Bookish Gift Bows

Just in time for the holidays! Because we all know that no matter how early we finish our shopping (or how late we start it), there's always the wrapping to follow. Modified from original instructions in Playing With Books, I've been trying my hand at some handmade bows made out of book pages:

Let me begin by saying this: I am not a particularly crafty person. I do not have a lot of patience for small, difficult things. Like knitting. I hate knitting. And anything that involves threading a needle. I like shortcuts. I like crafts that involve minimal steps, minimal supplies, minimal tools. If I can do this, you can do this.

To start, you'll need:

- Tape (preferably double-sided tape, but you can use single sided if that's what you have on hand. I did, and it worked fine. Just be prepared to roll lots of little tape circles so you can mimic double-sided tape.)
- Scissors
- A book you are willing to cut up (this is the hardest part, I promise).

Step 0: Take a deep breath. You are about to cut pages out of a book. My only recommendation for making this easier is to go to your local library and buy a book out front that you intend to cut up, which prevents forming any attachment to it. I chose The Naming of Names, a book about the history of plant names, because it had nice typesetting and a luscious, creamy paper stock, and is a subject about which I have zero interest. So.

Step 1: Cut 9-12 strips of book pages, approximately 3/4 in x 7-9 inches (you can be flexible in the size of your strips, but you'll definitely want them all to be consistent). If you cut longer strips, you'll most likely need more strips to fill in the bow. Longer strips = taller bow. Shorter strips = less required, but smaller final product.

Step 2: Place a small piece of double-sided sticky tape (or a small circle of single-sided sticky tape) in the center of the strip. Fold one end down, and twist end 180 degrees before affixing to the tape. Think of the twist in the Breast Cancer Awareness ribbons. Do that. Make sure that when you do this, you don't cover up all of the tape, as you need some to stick down the other end, too.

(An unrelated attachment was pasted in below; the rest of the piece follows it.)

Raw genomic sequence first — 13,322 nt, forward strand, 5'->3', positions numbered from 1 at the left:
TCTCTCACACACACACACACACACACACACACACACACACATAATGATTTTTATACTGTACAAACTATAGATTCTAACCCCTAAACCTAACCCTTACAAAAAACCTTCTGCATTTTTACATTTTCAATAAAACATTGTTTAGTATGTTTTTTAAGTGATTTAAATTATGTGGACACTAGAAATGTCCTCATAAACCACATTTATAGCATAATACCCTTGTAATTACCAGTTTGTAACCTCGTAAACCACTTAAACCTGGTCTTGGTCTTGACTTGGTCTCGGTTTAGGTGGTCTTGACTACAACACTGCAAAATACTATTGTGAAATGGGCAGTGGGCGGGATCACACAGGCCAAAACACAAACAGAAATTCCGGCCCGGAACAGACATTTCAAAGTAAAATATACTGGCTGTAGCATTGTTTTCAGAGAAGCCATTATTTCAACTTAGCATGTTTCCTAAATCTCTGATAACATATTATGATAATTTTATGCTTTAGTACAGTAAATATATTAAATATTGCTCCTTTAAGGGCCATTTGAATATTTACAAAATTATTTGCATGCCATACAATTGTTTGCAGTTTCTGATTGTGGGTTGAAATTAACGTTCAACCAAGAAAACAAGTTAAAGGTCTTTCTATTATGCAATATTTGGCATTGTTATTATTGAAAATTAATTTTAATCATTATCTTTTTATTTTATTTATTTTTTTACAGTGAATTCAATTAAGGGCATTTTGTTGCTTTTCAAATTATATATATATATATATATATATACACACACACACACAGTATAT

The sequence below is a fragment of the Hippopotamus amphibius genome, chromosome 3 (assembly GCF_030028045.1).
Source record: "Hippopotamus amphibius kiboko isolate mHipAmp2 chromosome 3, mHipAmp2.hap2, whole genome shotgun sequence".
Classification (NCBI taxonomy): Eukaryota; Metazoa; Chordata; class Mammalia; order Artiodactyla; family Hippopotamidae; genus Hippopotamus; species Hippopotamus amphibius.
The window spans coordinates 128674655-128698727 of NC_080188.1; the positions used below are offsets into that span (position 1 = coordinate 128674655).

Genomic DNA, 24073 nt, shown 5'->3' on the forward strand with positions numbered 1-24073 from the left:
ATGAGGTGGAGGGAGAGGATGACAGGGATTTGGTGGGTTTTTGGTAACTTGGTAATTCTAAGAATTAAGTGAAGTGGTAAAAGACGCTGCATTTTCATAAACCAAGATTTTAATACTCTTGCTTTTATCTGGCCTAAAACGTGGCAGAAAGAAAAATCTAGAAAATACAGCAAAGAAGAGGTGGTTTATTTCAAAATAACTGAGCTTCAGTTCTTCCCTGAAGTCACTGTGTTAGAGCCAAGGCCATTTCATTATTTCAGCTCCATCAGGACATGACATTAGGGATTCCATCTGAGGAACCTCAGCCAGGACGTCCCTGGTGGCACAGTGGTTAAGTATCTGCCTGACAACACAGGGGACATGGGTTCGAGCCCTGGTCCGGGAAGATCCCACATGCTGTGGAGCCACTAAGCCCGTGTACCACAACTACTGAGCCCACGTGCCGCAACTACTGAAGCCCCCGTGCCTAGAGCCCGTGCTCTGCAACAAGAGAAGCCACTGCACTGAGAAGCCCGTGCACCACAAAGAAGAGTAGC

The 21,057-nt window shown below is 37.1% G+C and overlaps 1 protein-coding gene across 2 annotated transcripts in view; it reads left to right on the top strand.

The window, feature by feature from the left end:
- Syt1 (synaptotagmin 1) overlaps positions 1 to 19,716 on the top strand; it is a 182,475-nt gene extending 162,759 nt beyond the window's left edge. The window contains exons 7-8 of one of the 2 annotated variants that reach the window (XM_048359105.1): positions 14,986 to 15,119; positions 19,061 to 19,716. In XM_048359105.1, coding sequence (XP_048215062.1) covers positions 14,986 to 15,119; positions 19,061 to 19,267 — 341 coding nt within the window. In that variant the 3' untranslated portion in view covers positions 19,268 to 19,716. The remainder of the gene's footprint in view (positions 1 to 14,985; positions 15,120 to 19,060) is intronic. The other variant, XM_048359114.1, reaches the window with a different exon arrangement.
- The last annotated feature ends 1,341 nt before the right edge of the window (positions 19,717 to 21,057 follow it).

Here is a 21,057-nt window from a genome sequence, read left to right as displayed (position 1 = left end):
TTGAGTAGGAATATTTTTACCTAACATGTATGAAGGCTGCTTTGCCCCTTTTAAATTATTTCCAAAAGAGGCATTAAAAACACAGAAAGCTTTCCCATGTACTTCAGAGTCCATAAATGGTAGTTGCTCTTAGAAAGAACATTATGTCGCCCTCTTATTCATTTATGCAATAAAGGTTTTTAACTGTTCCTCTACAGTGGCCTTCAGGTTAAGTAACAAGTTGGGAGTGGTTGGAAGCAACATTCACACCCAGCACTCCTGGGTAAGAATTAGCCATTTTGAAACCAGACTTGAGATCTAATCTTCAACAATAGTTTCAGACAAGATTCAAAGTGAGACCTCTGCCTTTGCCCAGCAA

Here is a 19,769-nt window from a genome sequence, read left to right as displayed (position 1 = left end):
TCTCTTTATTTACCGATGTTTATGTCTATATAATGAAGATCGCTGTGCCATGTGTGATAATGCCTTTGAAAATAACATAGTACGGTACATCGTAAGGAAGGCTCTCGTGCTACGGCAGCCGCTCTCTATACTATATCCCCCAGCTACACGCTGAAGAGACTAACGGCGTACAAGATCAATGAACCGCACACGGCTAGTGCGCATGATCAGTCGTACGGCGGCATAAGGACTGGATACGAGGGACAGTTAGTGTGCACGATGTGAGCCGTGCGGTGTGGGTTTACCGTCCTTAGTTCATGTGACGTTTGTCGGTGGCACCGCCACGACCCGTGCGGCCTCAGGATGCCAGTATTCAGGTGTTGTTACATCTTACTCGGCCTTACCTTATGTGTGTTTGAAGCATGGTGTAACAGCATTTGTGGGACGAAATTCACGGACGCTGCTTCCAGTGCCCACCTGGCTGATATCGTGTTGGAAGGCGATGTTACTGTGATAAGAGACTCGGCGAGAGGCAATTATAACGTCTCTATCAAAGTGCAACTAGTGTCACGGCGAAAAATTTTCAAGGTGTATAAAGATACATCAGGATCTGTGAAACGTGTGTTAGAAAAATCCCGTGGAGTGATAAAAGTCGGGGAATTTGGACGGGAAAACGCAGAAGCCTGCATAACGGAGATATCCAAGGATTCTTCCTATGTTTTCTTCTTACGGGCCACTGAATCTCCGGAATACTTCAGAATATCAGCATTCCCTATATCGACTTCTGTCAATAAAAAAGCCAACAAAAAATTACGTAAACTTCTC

Step 3: Do the same thing on the other side. Note: If you don't think in 3 dimensions, as I don't, you might have to twist it a few different ways to figure out how to get the ends to align in the middle like this. You're not alone.

Step 4: Repeat step 3 over and over and over again.

Step 5: Place a small square of tape in the center of one of the loops, and place another inside it perpendicular to the first one. Place another piece of tape inside this next one, and keep layering loops on top of each other, varying the angle of the strips. They'll naturally push themselves up into a bow shape as you get taller and taller.

Presto digito! You have a book bow. Happy Wrapping!


As an aside, I'm counting this as one of my 100 lovely things on my 26 by 26 list

Playing with Books: The Art of Upcycling, Reconstructing and Reimagining Books | Jason Thompson | Quarry Books | 9781592536009 | $24.99 Paperback |152 pages | April 2010 | Buy from an independent bookstore near you


  1. Those are fantastic! I have some old books that were going in the donate pile, but I think I just found a new use for them...

  2. I saw these somewhere and bookmarked them. But did I do it? Noooooo. Yours sure do look cute, though, so maybe next year.

  3. These are beautiful and I love your step 0. It would probably take me a few deep breaths before I could cut up a book, even a book I didn't care about.

  4. Those look like you have way too much time on your hands kerry ....

  5. Dad - Hardly! I just do my wrapping well ahead of time. PS - That green package is yours :-)

  6. Wonderful! If I start making them now, maybe I'll have mastered them by next Christmas!

  7. Dawn - I promise it won't take you that long to master them. They're really easy!!

  8. Love it! I might try this with magazines, since the library's closed today! (& I still have presents - aka books - to wrap!

  9. Awesome! I love these. I'll look at the library sale table or the used-book store for a book to cut up.

  10. Now I know what to do with the books I was going to recycle as a blow for literacy.


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